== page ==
Add chilli paste, chilli, lime juice and fish sauce and stir well, then transfer to steamboat with the chimney filled with hot charcoal and garnish with fresh coriander.

Chillies, both fresh and dried, are widely used in Thai cooking. Quantities should be adjusted according to personal teste. Those most frequently used in the following recipes are:prik-chi-fa

  • Prik Khee Noo (small or birds eye)
  • Prick Chi Fa (medium to large)
  • Prik Khee Noo Haeng (small dried)
  • Prik Chi Fa Haeng (medium to large dried)
  • The Thai name (Prik) is the same for red and green chillies.

Thai Tea – Cha Yen

17 of November 2008

How to make Thai tea

Thai Tea – Cha Yen

Thai iced tea is very simple to make Thai Tea is a real favorite in Thailand. When you buy Thai Tea on the street, you normally get it in a small plastic bag with a straw.

There are two styles of Thai iced tea: with or without milk. Tea with milk is called cha yen. Tea without milk is called cha dum yen.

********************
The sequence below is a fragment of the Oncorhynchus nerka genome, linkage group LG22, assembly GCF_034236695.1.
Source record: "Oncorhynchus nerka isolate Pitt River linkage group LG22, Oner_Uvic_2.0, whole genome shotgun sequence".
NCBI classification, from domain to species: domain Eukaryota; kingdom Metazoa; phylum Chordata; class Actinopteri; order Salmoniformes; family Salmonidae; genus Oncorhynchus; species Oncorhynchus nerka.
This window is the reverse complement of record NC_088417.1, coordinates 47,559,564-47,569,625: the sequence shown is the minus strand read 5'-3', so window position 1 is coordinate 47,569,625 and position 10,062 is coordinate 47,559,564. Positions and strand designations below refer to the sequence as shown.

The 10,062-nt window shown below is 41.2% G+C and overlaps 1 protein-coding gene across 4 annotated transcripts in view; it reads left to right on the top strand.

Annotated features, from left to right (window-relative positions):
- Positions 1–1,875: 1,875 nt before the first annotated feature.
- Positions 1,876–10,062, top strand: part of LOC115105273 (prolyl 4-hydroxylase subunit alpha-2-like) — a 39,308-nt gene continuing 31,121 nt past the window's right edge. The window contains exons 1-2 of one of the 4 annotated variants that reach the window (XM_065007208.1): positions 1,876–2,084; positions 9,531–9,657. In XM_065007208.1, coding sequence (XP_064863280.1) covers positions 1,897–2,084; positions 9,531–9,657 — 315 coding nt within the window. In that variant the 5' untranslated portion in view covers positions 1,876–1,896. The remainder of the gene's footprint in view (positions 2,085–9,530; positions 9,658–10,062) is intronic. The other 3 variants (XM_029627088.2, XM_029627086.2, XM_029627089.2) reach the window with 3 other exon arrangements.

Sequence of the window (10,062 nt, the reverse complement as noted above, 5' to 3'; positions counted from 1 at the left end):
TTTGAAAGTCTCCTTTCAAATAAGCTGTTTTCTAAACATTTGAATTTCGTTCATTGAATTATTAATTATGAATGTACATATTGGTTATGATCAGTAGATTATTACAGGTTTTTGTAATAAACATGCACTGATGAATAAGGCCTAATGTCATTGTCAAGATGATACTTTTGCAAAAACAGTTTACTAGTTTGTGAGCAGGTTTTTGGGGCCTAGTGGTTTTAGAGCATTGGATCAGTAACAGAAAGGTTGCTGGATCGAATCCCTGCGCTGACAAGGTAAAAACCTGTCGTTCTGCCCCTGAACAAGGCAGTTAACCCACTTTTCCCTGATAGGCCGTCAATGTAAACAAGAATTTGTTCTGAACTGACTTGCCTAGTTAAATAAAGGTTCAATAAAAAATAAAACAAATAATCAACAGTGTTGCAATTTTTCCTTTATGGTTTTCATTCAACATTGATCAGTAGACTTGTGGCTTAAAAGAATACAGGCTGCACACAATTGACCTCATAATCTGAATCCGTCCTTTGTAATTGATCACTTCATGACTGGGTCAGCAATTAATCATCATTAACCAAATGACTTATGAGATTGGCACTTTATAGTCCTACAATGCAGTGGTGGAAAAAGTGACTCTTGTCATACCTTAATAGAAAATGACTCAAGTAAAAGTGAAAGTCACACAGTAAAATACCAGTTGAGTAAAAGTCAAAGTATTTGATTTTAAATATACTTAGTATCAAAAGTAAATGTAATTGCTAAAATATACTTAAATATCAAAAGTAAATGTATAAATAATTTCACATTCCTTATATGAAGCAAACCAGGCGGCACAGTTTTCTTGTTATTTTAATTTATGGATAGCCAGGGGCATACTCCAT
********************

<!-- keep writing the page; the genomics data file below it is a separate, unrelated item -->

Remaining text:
You will see small coffee/tea shops sprinkled all over Thailand. However, unlike in the US or Europe, Thai people like their iced tea on the go and take it with them in a small plastic bag with a straw sticking out. Very few people sit at the shop and drink it leisurely. In fact, many shops have no place to sit. You can find Thai Tea at Asian Supermarket: Thai tea seasoning mixed: It’s very easy to make just like you find in Thailand,

Thai tea

Cold Thai Tea – Cha Yen

1 Serving

1-2 tablespoons thai tea seasoning mixed

1 tablespoon Sweet condensed milk

1 table spoon Sugar

1 teaspoon milk

1 cup hot water

Add sugar and sweet condensed milk to a glass or cup. Put one tablespoon of Thai tea to a tea sock. Place the tea sock directly above the glass. Pour hot water into the tea sock. Set the tea sock aside. Stir until the sugar and sweet condensed milk are dissolved. Add Ice and top the tea with milk.
Good luck 🙂

Written by La (Salisa)